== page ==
The “Second Avenue Subway cough” (also called “Second Avenue Subway Syndrome”) is a health problem associated with the construction of Manhattan’s Second Avenue Subway. The term appeared in print in January 2012, but an air quality report released at this time by the Metropolitan Transportation Authority denied any air quality problems associated with the subway’s construction.
Other New York City-named health problems include “World Trade Center cough”, “Zuccotti (Park) lung” and “Far Rockaway cough.”
Wikipedia: Second Avenue Subway
The Second Avenue Subway (SAS) is a planned rapid transit subway line, part of the New York City Subway system. Phase I, consisting of two miles (3 km) of tunnel and three stations, is currently under construction underneath Second Avenue in the borough of Manhattan.
A plan for more than 75 years, the Second Avenue Subway tunnelling contract was awarded to the consortium of Schiavone/Shea/Skanska by the Metropolitan Transportation Authority (MTA) on March 20, 2007. This followed preliminary engineering and a final tunnel design completed by a joint venture between DMJM Harris and Arup. This contract, and the full funding grant agreement with the Federal Transit Administration which was received in November 2007, is for Phase I of the project, a newly built line between the existing BMT 63rd Street Line and 96th Street and 2nd Avenue. The total cost of the 8.5-mile (13.7 km) line is expected to be over $17 billion.
A ceremonial ground-breaking for the Second Avenue Subway was held on April 12, 2007 and the contractor prepared the initial construction site at 96th Street on April 23, 2007. A tunnel boring machine (TBM) was originally expected to arrive six to eight months after construction began, but the utility relocation and excavation required to create its “launch box” delayed its deployment until May 2010. By May 2010 the TBM launch box was complete, and on May 14, 2010, MTA’s contractors completed the TBM installation and turned it on. On March 28, 2011, S3, having completed the west tunnel to 65th Street, drilling began for the east tunnel. The TBM completed its run to the 63rd Street Station bellmouth on September 22, 2011.
The reasons for the line’s many “false starts” and delays are numerous and complex. The line is sometimes referred to as “The Line That Time Forgot”.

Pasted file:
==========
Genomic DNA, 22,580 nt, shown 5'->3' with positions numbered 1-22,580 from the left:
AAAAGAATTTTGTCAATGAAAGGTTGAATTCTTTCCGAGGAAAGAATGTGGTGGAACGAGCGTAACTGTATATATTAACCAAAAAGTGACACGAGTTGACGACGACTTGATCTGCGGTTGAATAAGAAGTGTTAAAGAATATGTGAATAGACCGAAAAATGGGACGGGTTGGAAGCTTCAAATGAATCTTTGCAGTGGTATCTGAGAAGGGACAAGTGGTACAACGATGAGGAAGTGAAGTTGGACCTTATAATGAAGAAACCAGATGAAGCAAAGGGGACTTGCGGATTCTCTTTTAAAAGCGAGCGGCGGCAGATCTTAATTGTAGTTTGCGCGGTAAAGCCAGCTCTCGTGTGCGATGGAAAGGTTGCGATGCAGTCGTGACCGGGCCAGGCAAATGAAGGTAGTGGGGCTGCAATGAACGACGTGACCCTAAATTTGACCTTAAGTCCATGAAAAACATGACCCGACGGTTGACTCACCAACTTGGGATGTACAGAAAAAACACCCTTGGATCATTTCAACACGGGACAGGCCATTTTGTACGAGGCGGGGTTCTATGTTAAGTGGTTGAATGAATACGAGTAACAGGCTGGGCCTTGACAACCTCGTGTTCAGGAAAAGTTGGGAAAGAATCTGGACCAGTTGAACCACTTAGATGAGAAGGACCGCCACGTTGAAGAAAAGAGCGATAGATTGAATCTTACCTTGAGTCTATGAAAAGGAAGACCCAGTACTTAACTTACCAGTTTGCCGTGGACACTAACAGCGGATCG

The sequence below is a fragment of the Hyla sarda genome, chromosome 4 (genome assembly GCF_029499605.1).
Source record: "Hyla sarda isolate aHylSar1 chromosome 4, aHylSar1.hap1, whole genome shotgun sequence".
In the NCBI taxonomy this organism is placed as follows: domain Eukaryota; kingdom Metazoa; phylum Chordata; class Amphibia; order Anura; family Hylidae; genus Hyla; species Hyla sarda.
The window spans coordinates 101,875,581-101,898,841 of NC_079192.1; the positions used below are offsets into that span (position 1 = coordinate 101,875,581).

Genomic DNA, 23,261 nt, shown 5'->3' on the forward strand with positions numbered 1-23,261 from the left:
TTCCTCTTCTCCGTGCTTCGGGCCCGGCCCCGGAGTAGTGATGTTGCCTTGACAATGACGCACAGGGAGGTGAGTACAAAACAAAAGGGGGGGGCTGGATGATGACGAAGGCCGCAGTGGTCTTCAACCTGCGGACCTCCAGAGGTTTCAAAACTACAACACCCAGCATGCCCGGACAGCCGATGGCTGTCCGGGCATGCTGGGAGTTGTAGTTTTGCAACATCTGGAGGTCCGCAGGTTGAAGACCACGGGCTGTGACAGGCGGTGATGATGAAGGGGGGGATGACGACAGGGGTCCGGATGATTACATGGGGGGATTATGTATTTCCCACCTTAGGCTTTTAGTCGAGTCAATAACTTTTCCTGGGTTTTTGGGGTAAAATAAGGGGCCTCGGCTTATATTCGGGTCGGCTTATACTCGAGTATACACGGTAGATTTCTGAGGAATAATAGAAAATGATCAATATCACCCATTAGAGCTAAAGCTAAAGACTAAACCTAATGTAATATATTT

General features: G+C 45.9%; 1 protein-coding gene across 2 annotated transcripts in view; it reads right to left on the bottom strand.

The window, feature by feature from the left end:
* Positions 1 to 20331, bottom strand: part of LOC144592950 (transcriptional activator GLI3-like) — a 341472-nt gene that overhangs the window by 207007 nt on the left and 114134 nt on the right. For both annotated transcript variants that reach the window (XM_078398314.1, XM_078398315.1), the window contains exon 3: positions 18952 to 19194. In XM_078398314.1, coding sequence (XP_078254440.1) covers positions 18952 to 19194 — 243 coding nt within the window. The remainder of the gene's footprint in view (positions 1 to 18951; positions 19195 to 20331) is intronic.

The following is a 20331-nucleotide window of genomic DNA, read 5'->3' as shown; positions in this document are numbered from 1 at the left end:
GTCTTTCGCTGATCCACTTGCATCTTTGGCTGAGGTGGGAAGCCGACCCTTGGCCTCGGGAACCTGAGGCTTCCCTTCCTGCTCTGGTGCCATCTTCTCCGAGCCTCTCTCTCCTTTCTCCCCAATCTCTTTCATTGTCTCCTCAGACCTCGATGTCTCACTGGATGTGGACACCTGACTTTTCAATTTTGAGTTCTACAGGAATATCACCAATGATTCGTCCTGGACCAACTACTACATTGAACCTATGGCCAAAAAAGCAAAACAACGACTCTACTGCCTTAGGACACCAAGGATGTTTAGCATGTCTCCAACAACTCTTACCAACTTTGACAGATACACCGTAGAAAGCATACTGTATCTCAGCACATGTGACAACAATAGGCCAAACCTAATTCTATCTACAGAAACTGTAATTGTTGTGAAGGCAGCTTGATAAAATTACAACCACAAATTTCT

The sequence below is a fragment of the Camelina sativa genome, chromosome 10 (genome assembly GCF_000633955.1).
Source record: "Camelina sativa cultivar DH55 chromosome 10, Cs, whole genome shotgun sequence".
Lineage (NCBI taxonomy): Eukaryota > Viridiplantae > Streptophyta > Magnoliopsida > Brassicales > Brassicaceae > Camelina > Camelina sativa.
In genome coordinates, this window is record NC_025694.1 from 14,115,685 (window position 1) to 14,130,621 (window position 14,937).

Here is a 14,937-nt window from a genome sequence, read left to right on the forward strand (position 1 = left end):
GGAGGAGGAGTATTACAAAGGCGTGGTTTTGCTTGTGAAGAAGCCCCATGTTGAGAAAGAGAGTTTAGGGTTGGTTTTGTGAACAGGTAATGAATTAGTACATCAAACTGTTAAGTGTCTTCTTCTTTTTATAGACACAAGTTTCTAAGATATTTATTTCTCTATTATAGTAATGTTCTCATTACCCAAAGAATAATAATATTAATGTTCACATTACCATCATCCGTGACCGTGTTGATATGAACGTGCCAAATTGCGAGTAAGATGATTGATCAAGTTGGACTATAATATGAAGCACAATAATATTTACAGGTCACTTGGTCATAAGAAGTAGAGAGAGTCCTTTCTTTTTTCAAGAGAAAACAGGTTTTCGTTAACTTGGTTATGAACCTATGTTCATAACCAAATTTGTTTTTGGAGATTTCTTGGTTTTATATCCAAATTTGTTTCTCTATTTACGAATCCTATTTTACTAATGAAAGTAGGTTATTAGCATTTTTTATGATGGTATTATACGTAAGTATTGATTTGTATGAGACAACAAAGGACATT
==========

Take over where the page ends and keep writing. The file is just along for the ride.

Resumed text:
MTA Tunnel Project Blamed for ‘Second Avenue Subway Cough’
January 26, 2012 6:43am | By Amy Zimmer, DNAinfo News Editor
UPPER EAST SIDE — Chris Ebe has had a nagging cough for months.
Initially, he blamed allergies. But then the 34-year-old wondered if it was connected to the dust from the subway construction work going on outside his window at Second Avenue and East 69 Street.
Many Upper East Siders with similar symptoms are dubbing it “the Second Avenue subway cough” or the “Second Avenue subway syndrome.”
It’s not a scientific term, but it has gained currency among those who have developed chronic coughs, asthma and other problems they believe are associated with the blasting for the massive project.
Because of these ailments, many are questioning the validity of the MTA’s recently-released air quality report, which claims there are no concerns over the safety of the project.
Upper East Siders Developing ‘Second Avenue Subway Cough’
By ELLYN MARKS
8:30 p.m. EST, January 26, 2012
UPPER EAST SIDE, NY (PIX11)— Robin Plevener’s asthma had been under control for years, until about four months ago, when the pulmonary disease returned with a vengeance.
Plevener is not surprised fellow sufferers in the neighborhood are calling their ailment the ‘Second Avenue subway cough.’
The MTA recently released the findings of a study it did on the impact of the blasting on air quality.
“Based on the results of the study, there are no concerns that Second Avenue construction is causing any danger to the public’s health,” MTA Capital Construction President Michael Horodniceanu said. “We will continue to do everything we can to be a good neighbor as we complete this critically important project as quickly as possible.”
January 27, 2012
The Second Avenue Subway Project Might Be To Blame For An Obnoxious Cough
Dust from the construction of New York’s Second Avenue subway is being blamed for a growing number of repertory problems among Upper East Siders, casting doubt over a rosy air quality report from the Metro Transit Authority.
At a Second Avenue Task Force hearing last night, locals living near blast sites around East 70th and 72nd streets complained about what is being called “Second Avenue subway syndrome,” said to involve chronic coughs, asthma and other problems, according to Andrew Siff at NBC.
DNA Info also reports that local doctors have noticed changes in air quality, and say that they are seeing an increase in patients with dust-related chronic sinusitis and post-nasal drips.